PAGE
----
On May 8, 2018, the Joint Comprehensive Plan of Action (JCPOA) received a stunning blow as U.S. President Trump officially withdrew the United States from the agreement.
During his announcement of this withdrawal, President Trump noted that #Iran is a leading state sponsor of terror, noting that the regime exports missiles to other nations and is active in fueling terrorist proxies and militias throughout the #MiddleEast. He also laid out his case against the JCPOA.
Iran deal and nuclear bomb
“In theory, the so-called ‘#IranDeal’ was supposed to protect the United States and our allies from the lunacy of an Iranian nuclear bomb, a weapon that will only endanger the survival of the Iranian regime. In fact, the deal allowed Iran to continue enriching uranium and – over time – reach the brink of a nuclear breakout,” said Trump. He also noted that the deal did nothing to address the other malignant activities of the regime.
Since the JCPOA took effect, the Iranian military budget has grown, but the economic benefits resulting from the lifting of sanctions has not been felt by the Iranian people.
“Making matters worse, the deal’s inspection provisions lack adequate mechanisms to prevent, detect, and punish cheating and don’t even have the unqualified right to inspect many important locations, including military facilities. Not only does the deal fail to halt Iran’s nuclear ambitions, but it also fails to address the regime’s development of ballistic missiles that could deliver nuclear warheads,” said Trump.
The President noted that the last few months have included extensive talks with U.S. allies and partners in the international community, but that no new agreement could be reached that would keep the U.S. in the agreement.
President Trump signed a presidential memorandum to begin the process of reinstating U.S. sanctions on the Iranian regime.
“As we exit the Iran deal, we will be working with our allies to find a real, comprehensive, and lasting solution to the Iranian nuclear threat. This will include efforts to eliminate the threat of Iran’s ballistic missile program, to stop its terrorist activities worldwide, and to block its menacing activity across the Middle East,” said Trump.
Iranian people benefits
He also noted that the last 40 years under the regime have left the Iranian people in a position of not knowing peace with their neighbors and the international community. President Trump said that with the full might of the sanctions again falling on Iran, the regime will want to renegotiate or risk their survival.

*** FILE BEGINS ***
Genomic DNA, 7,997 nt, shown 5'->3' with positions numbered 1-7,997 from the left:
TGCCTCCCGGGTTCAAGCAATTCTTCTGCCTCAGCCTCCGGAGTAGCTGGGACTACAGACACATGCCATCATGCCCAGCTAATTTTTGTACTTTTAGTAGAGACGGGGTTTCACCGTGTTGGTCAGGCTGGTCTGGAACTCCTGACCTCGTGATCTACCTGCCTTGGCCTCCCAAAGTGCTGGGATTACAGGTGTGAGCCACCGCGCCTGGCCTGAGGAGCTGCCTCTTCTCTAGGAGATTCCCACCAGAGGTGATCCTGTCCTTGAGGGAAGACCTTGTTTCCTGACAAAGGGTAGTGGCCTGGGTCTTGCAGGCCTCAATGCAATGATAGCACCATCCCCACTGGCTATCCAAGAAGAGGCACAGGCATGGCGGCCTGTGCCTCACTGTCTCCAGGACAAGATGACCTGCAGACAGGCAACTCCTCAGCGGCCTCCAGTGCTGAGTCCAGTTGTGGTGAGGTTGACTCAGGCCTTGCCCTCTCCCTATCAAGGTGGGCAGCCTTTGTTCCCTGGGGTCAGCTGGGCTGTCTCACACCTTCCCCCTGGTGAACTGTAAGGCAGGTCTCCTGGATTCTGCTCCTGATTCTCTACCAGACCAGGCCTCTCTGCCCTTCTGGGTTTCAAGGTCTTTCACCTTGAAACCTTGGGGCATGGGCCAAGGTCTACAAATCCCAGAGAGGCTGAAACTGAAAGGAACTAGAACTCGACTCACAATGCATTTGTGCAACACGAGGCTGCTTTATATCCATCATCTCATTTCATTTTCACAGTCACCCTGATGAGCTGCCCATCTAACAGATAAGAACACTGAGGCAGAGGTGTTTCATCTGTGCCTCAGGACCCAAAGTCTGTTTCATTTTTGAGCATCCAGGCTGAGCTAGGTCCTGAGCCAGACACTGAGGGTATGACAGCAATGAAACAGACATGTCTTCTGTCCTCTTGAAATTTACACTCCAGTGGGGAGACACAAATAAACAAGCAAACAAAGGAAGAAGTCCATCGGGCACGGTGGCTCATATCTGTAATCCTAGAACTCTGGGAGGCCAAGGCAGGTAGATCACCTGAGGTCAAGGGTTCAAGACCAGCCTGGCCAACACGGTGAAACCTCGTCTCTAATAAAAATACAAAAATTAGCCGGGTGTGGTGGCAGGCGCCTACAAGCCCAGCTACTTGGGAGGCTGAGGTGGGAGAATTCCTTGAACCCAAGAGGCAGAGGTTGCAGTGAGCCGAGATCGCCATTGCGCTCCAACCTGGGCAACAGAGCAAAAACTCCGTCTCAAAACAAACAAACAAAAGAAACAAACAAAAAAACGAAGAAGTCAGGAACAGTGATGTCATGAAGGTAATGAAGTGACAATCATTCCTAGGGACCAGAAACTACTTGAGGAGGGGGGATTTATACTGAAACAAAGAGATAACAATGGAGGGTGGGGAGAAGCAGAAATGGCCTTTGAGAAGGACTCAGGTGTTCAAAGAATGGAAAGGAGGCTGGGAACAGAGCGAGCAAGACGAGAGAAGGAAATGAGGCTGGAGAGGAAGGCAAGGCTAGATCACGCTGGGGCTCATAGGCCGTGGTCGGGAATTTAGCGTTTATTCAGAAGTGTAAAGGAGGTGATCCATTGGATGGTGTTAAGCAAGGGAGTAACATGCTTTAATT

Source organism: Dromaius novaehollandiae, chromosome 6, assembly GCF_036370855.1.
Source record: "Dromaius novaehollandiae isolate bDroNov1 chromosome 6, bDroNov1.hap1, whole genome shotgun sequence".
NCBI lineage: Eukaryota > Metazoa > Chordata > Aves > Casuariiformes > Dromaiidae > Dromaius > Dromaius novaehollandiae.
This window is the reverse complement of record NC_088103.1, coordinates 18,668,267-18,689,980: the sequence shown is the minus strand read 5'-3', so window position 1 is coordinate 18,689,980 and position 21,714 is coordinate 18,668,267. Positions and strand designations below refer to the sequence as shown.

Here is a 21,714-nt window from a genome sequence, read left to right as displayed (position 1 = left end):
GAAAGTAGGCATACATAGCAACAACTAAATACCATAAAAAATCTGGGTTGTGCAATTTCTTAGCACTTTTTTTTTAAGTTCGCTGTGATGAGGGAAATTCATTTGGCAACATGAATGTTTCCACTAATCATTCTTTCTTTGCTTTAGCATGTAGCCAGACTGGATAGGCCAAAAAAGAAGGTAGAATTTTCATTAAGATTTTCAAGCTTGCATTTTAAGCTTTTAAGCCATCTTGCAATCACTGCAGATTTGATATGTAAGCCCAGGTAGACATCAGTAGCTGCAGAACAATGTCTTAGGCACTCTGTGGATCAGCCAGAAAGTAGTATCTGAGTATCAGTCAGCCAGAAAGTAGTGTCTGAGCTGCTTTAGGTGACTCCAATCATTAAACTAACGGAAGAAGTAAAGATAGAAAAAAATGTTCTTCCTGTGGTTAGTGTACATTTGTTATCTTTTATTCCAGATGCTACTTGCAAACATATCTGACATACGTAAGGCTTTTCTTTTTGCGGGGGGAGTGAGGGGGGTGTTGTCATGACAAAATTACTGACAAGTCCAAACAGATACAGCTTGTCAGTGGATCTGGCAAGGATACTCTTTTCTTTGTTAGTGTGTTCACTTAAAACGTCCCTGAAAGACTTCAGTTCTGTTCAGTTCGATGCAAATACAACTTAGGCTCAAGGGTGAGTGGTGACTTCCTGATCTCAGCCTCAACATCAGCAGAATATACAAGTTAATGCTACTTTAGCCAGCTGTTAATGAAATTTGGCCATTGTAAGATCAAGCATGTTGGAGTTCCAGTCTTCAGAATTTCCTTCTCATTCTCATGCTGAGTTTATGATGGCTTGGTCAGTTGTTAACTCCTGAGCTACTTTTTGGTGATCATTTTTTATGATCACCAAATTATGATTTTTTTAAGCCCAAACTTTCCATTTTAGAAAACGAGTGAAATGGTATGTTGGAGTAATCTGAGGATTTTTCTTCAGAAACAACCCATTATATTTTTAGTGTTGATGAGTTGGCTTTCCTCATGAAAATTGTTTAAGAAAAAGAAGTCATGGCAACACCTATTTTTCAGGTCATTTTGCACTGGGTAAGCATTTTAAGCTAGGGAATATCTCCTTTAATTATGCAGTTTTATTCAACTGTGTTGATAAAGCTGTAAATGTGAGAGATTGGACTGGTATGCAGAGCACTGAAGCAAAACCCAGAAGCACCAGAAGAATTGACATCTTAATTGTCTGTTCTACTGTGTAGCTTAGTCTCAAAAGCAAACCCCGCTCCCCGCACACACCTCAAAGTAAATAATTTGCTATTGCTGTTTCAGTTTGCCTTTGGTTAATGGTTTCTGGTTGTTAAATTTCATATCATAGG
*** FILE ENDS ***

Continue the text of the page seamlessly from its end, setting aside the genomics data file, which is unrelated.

Now that the U.S. has announced its decision, the regime finds itself in a position of trying to find a way to sell the Iranian people on the benefits of staying in the deal with the Europeans, despite the fact that the sanctions are being reinstated. There is a fear that the economic conditions within Iran will continue to worsen, driving the people to continue their uprising efforts against the regime.
The European allies issued a statement encouraging Iran to continue to meet its obligations as outlined in the agreement, in spite of the U.S. withdrawal.
Israel Prime Minister Benjamin Netanyahu praised President Trump for his decision. “The deal didn’t push war further away, it actually brought it closer,” said Netanyahu. “The deal didn’t reduce Iran’s aggression, it dramatically increased it, and we see this across the entire Middle East.”
Iranian Resistance reaction
At the time the JCPOA being signed, Maryam Rajavi, President-elect of the National Council of Resistance of Iran (NCRI) said, “Circumventing the six UN Security Council resolutions and coming up with an unsigned agreement that is not internationally bounding as a treaty would neither block the mullahs’ path to deception nor their access to the nuclear bomb. Had the P5+1 been more decisive, the Iranian regime would have had no way but to fully retreat and permanently give up its efforts to acquire the nuclear bomb. Specifically, it would have halted all uranium enrichment and shut down its bomb-making projects.”
Under the reinstatement of the sanctions, along with the new ones that President Trump instructed the Treasury Department to develop, European companies will have between 90 to 180 days to wind down operations in Iran or risk their access to the American banking system.